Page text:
Volkswagen bosses charged in Germany over diesel scandal

Volkswagen CEO Herbert Diess presented the company’s new ID.3 electric car in Frankfurt, Germany, on Sept. 9. He and two other top VW executives have been accused of deliberately informing markets too late about the huge costs that would result from the emissions-cheating scandal.
(Ronald Wittek/EPA-EFE/REX)

German prosecutors dealt a blow to Volkswagen’s efforts to put the 2015 emissions-cheating case behind it, charging the automaker’s chief executive, chairman and former CEO with stock manipulation for not telling investors at the time that the scandal was about to break.

The charges announced Tuesday could pose a major distraction for CEO Herbert Diess as he pushes ahead with the company’s shift toward zero-emissions vehicles and a new, more environmentally friendly image.

Diess, Chairman Hans Dieter Poetsch and former CEO Martin Winterkorn were accused of deliberately informing markets too late about the huge costs to VW that would result from the scandal, which erupted when regulators discovered that millions of diesel cars had been fitted with software designed to thwart pollution tests.


Winterkorn was previously charged in the scandal itself. Poetsch and Diess had not faced charges until now.

Volkswagen called the new allegations “groundless” and threw its support behind Poetsch and Diess. But the case could require Diess to spend time on his defense at a crucial time for the company.

Just days ago, Diess stood on stage at the Frankfurt Motor Show with the company’s new battery-powered vehicle, the ID.3, and showed off a new version of the VW logo to underscore the automaker’s transformation.

The new car is aimed at bringing zero-emissions driving to the masses. The vehicle is supposed to be carbon-dioxide neutral throughout its production chain.

President Donald Trump says his administration is revoking California’s authority to set auto mileage standards stricter than those issued by federal regulators.

Tido Park, a lawyer for Diess, told German news agency dpa that the indictment won’t prevent Diess from performing his duties as CEO.

It is not unprecedented for a German CEO to continue while fending off charges. Deutsche Bank’s Josef Ackermann had to spend two days a week in 2004 defending himself against breach-of-trust charges in connection with his duties as a board member at mobile phone company Mannesmann. He was acquitted.

Prosecutors said Winterkorn knew of the impending scandal and the potential financial damage since at least May 2015, Poetsch since late June of that year, and Diess since late July, less than a month after he became head of the company’s VW brand.

The scandal broke when the U.S. Environmental Protection Agency went public with it in mid-September 2015. That led to a drop in the automaker’s stock price.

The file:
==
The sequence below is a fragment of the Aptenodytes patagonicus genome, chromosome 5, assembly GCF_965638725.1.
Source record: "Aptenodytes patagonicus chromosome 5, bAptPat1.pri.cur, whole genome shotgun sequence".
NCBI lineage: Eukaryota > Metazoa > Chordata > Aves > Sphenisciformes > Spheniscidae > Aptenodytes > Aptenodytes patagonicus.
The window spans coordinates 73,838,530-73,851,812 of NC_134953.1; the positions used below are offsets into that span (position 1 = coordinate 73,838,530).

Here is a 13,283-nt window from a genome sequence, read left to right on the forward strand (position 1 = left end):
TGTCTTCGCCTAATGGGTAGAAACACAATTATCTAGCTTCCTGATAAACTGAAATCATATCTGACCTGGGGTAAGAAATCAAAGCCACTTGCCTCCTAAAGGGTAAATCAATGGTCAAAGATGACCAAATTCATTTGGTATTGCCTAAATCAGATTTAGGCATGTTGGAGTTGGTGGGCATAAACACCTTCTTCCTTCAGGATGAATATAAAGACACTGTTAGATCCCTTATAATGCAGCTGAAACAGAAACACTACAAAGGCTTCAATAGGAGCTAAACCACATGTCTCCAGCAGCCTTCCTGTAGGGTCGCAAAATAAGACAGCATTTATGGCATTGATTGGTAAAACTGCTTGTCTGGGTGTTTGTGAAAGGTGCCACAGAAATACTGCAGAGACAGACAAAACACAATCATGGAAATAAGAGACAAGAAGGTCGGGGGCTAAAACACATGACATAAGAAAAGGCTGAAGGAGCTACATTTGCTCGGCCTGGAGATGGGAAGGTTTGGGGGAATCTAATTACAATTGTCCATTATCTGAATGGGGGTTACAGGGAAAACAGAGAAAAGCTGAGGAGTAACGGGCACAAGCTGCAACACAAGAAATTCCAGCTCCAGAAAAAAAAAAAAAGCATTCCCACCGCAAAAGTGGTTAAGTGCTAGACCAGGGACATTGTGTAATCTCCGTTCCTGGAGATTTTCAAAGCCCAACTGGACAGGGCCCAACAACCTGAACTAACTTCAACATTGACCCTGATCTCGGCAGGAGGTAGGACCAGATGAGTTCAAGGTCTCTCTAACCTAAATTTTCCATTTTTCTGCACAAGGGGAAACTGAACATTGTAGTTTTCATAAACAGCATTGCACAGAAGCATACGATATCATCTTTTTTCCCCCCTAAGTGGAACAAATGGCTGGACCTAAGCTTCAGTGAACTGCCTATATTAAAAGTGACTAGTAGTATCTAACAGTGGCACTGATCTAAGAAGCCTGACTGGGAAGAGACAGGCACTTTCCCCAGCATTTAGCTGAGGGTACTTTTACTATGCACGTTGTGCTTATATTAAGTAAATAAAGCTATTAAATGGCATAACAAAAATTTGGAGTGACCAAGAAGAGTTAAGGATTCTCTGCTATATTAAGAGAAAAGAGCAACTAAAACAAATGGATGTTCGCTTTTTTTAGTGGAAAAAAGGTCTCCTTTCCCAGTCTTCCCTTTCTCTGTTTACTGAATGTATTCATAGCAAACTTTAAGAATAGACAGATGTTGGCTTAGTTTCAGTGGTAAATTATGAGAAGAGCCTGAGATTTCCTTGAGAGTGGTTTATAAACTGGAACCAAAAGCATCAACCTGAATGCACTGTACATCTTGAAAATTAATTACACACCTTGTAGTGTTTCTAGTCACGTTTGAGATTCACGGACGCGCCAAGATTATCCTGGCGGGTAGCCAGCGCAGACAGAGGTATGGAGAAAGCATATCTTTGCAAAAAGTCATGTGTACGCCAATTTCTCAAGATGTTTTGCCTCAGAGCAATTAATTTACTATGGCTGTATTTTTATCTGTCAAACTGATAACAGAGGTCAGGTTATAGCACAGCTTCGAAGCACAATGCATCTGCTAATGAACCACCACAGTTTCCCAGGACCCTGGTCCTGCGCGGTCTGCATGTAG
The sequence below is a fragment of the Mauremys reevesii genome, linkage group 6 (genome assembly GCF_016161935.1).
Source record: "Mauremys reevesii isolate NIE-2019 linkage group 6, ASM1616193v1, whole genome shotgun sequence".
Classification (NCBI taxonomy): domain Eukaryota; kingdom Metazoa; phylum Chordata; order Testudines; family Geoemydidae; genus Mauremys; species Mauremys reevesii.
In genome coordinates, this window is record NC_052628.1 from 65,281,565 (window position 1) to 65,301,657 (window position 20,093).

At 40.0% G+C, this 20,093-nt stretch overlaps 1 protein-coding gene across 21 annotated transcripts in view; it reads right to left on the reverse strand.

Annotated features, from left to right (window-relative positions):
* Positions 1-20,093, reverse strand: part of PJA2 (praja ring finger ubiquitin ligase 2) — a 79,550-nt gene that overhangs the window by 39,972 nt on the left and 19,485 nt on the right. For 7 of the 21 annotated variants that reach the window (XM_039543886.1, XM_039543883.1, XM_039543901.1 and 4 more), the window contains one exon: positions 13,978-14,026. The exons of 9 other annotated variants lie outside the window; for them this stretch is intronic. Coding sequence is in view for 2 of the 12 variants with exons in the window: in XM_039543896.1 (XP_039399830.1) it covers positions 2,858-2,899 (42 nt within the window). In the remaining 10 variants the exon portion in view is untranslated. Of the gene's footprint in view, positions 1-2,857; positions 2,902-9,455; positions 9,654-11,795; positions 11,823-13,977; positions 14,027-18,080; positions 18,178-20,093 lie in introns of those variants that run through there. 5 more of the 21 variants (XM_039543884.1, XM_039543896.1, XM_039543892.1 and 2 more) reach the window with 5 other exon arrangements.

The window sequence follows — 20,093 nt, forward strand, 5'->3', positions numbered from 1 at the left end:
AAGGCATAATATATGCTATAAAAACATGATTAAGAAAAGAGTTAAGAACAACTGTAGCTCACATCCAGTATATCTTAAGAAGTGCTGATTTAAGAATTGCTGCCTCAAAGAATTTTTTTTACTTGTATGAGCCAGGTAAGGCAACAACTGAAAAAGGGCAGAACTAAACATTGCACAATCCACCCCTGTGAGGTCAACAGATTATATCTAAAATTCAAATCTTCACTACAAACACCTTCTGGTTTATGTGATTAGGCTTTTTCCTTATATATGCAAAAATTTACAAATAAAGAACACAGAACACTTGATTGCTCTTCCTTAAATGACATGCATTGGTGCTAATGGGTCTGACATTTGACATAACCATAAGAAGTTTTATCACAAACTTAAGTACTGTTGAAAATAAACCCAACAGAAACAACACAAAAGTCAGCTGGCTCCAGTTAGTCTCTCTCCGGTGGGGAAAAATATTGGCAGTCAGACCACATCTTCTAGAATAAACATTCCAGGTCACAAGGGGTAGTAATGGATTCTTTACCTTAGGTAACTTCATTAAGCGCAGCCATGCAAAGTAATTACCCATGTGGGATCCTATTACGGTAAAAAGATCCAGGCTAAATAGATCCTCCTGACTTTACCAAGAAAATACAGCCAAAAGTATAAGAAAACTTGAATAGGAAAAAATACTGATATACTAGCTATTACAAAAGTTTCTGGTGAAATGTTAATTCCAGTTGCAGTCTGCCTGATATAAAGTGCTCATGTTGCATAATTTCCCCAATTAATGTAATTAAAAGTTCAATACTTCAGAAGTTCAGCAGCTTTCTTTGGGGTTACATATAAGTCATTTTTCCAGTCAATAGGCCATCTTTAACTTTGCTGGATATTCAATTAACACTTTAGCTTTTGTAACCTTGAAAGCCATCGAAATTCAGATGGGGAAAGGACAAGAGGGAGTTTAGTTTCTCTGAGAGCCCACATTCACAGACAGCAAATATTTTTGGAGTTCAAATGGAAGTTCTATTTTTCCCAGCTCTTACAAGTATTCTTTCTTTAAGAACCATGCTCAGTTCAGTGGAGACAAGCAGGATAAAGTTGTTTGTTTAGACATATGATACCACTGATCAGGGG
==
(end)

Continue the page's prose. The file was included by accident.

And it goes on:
The charges could bring up to five years in prison, authorities said.

Winterkorn resigned shortly after the scandal erupted. Poetsch was chief financial officer at the time and became chairman in late 2015. Winterkorn was succeeded as CEO by Matthias Mueller, who was then replaced by Diess in April 2018.

Volkswagen’s board said that based on expert legal advice, it had anticipated a negotiated settlement with the EPA and did not expect the agency to announce a violation. VW said that before the EPA announcement, “management had no concrete evidence that would have made immediate notification of the capital markets necessary.”

As a result, the board said, “the successful work with the chairman and the CEO should be continued.”

Ferdinand Dudenhoeffer, director of the Center for Automotive Research at the University of Duisburg-Essen, said the charges could be more of a concern for Poetsch, since he was finance chief, while Diess was “only indirectly involved.”

Volkswagen stock fell 1.9% after the news.

Volkswagen admitted installing software that turned on pollution controls when vehicles were being tested and switched them off during everyday driving. That made it look as if the cars met tough U.S. limits on pollutants known as nitrogen oxides.

In all, some 11 million cars worldwide were equipped with the illegal software.

The scandal has cost Volkswagen more than $33 billion in fines, recall costs and civil settlements. The automaker apologized and pleaded guilty in the U.S., where two executives were sentenced to prison and six others, including Winterkorn, were charged, though they could not be extradited.

Separately, German prosecutors in April charged Winterkorn and four others with fraud in the emissions scandal. Prosecutors alleged that Winterkorn knew about the software since at least May 2015. Legal proceedings are still going on.